3. Easier Variations: If you can’t complete 5-6 reps of this variation I recommend separating the fingers so that there is more space between your hands. This will decrease the emphasis on your triceps and rely more upon your chest muscles. As your triceps get stronger you’ll be able to bring your hands in close.

Variation 4: Spider Push-Up

The Spider Push-Up is an exercise that incorporates abdominal specific training into the normal push-up. If you have a strong upper body this is a great exercise to incorporate into your training because it will help tighten not only your abs but also your obliques.

How To Do The Spider Push-Up

Start off in a normal push-up position. Lower yourself down like normal while simultaneously bringing your left knee up toward your left elbow. This may take some flexibility but eventually you’ll get it. After you reach the “down” position, press up to starting position while simultaneously bringing your left leg back. Repeat on the other side.

Coaching Tips

1. Maintain proper spinal alignment while performing this movement. You may find yourself arching up to get enough space to get your leg up. Don’t do this. If you don’t have enough flexibility to get your leg up high than just bring your leg up as high as you can (while maintaining form).

2. While performing the movement, consciously contract the abs. This will help you engage more muscle fibers and get more out of the movement.

Variation 5: Dolphin Push-Up

This is one of my favorite conditioning and strength movements. Is it the hardest progression? No. But it targets muscles you don’t normally work, which makes it challenging (especially when you get into high reps) and is very fun to do. Also, I’ll teach you a variation to make the exercise even harder.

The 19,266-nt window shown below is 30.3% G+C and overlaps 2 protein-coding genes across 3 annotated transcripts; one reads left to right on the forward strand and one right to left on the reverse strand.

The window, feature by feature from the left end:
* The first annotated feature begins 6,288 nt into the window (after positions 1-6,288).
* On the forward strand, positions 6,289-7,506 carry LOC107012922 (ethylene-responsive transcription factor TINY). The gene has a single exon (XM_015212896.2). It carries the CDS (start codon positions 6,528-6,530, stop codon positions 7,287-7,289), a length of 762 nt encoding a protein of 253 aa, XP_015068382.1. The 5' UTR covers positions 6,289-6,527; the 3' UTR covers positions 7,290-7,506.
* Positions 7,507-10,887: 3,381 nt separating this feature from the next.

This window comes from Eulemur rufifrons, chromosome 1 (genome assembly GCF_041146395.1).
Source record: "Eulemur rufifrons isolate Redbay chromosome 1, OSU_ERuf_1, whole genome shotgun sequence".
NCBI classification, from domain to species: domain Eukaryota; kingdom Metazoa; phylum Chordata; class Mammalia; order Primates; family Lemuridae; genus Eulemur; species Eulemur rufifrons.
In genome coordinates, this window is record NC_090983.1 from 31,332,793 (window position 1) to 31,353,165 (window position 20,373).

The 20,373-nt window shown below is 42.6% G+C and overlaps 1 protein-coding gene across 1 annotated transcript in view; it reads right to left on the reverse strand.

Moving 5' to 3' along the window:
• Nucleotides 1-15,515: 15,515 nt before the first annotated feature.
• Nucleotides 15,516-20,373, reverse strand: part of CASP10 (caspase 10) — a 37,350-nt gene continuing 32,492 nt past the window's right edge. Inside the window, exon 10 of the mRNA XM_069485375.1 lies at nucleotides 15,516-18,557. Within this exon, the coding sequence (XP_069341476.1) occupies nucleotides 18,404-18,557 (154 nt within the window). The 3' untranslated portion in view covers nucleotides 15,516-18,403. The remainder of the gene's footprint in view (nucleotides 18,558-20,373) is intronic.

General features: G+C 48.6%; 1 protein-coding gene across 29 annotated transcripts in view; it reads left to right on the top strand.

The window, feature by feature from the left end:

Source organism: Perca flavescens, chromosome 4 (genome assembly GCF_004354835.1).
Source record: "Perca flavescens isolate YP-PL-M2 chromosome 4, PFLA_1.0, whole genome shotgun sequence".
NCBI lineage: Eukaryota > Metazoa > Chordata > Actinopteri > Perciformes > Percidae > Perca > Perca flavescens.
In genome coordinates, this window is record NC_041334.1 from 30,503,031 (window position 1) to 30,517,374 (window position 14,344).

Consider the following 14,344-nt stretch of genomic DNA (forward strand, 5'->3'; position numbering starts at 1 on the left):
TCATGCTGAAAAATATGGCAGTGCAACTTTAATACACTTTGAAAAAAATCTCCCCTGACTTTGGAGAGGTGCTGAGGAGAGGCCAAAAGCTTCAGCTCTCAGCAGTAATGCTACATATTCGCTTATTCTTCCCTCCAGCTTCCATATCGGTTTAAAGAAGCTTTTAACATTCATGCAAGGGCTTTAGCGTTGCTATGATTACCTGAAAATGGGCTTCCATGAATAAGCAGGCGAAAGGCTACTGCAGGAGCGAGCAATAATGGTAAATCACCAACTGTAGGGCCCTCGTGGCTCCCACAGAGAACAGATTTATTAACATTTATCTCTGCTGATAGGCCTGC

How To Do The Dolphin Push-Up

Start off in the plank position, resting on your forearms and elbows. Lower yourself down a bit further (you won’t get a ton of range of motion but the little bit that you get will help to engage the middle rhomboid muscles in your back), then press your butt up into the air. Go as high as you can. You’ll feel muscles in your shoulders that aren’t normally targeted, which is great for developing a healthier shoulders.

Coaching Tips

1. Just like the Barbwire Push-Up, this exercise is focused on spinal mobility as well as developing strength. You don’t need to perform this exercise quickly. Keep a strong, steady pace and try to get as much range of motion as you can.

2. How To Make It Harder: Instead of resting on your forearms, start off on your hands. This is the “Horse Push-Up” variation and is harder than the Dolphin Push-Up. You’ll perform a normal push-up but instead of maintaining a straight spine up to starting position, you’ll lead with your butt and come up all the way to a downward dog position. This will increase range of motion in your spine and shoulders as well as put greater demands on your chest.

The traditional push-up is the Mac Daddy of all calisthenics, yet performing endless reps of the same exercise will eventually lead to diminishing returns. You must challenge your body in unique ways in order to get it to grow. You must apply the principles of Progressive Calisthenics so that it adapts and gets stronger. All of the above exercises are unique variations to the normal push-up. They’ll not only challenge you in new ways but also add more enjoyment to your routine.